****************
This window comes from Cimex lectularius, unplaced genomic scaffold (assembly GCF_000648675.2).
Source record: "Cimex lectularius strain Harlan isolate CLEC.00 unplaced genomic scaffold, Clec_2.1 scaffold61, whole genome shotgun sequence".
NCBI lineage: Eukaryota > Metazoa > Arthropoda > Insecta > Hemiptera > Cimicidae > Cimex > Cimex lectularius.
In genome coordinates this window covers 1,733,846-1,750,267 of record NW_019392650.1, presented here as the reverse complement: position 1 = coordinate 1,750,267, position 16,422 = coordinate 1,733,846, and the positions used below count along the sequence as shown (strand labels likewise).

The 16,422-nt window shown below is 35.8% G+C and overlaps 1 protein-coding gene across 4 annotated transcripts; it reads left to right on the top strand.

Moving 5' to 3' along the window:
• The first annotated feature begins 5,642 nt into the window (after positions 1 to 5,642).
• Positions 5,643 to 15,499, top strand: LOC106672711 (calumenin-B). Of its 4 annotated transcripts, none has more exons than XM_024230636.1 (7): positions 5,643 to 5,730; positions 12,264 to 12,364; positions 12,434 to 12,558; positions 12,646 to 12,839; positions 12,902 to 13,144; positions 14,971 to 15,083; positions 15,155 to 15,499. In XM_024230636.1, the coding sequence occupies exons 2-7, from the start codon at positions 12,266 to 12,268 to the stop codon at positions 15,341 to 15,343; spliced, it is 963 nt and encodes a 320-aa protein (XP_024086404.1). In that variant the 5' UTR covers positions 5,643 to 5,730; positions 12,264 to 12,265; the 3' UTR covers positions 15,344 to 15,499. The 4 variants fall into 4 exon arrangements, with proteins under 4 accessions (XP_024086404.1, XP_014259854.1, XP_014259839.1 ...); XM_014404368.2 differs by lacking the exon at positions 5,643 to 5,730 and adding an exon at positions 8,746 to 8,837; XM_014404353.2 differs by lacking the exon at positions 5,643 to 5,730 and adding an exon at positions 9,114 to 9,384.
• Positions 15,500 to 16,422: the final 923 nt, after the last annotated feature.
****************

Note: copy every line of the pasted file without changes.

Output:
This window comes from Cimex lectularius, unplaced genomic scaffold (assembly GCF_000648675.2).
Source record: "Cimex lectularius strain Harlan isolate CLEC.00 unplaced genomic scaffold, Clec_2.1 scaffold61, whole genome shotgun sequence".
NCBI lineage: Eukaryota > Metazoa > Arthropoda > Insecta > Hemiptera > Cimicidae > Cimex > Cimex lectularius.
In genome coordinates this window covers 1,733,846-1,750,267 of record NW_019392650.1, presented here as the reverse complement: position 1 = coordinate 1,750,267, position 16,422 = coordinate 1,733,846, and the positions used below count along the sequence as shown (strand labels likewise).

The 16,422-nt window shown below is 35.8% G+C and overlaps 1 protein-coding gene across 4 annotated transcripts; it reads left to right on the top strand.

Moving 5' to 3' along the window:
• The first annotated feature begins 5,642 nt into the window (after positions 1 to 5,642).
• Positions 5,643 to 15,499, top strand: LOC106672711 (calumenin-B). Of its 4 annotated transcripts, none has more exons than XM_024230636.1 (7): positions 5,643 to 5,730; positions 12,264 to 12,364; positions 12,434 to 12,558; positions 12,646 to 12,839; positions 12,902 to 13,144; positions 14,971 to 15,083; positions 15,155 to 15,499. In XM_024230636.1, the coding sequence occupies exons 2-7, from the start codon at positions 12,266 to 12,268 to the stop codon at positions 15,341 to 15,343; spliced, it is 963 nt and encodes a 320-aa protein (XP_024086404.1). In that variant the 5' UTR covers positions 5,643 to 5,730; positions 12,264 to 12,265; the 3' UTR covers positions 15,344 to 15,499. The 4 variants fall into 4 exon arrangements, with proteins under 4 accessions (XP_024086404.1, XP_014259854.1, XP_014259839.1 ...); XM_014404368.2 differs by lacking the exon at positions 5,643 to 5,730 and adding an exon at positions 8,746 to 8,837; XM_014404353.2 differs by lacking the exon at positions 5,643 to 5,730 and adding an exon at positions 9,114 to 9,384.
• Positions 15,500 to 16,422: the final 923 nt, after the last annotated feature.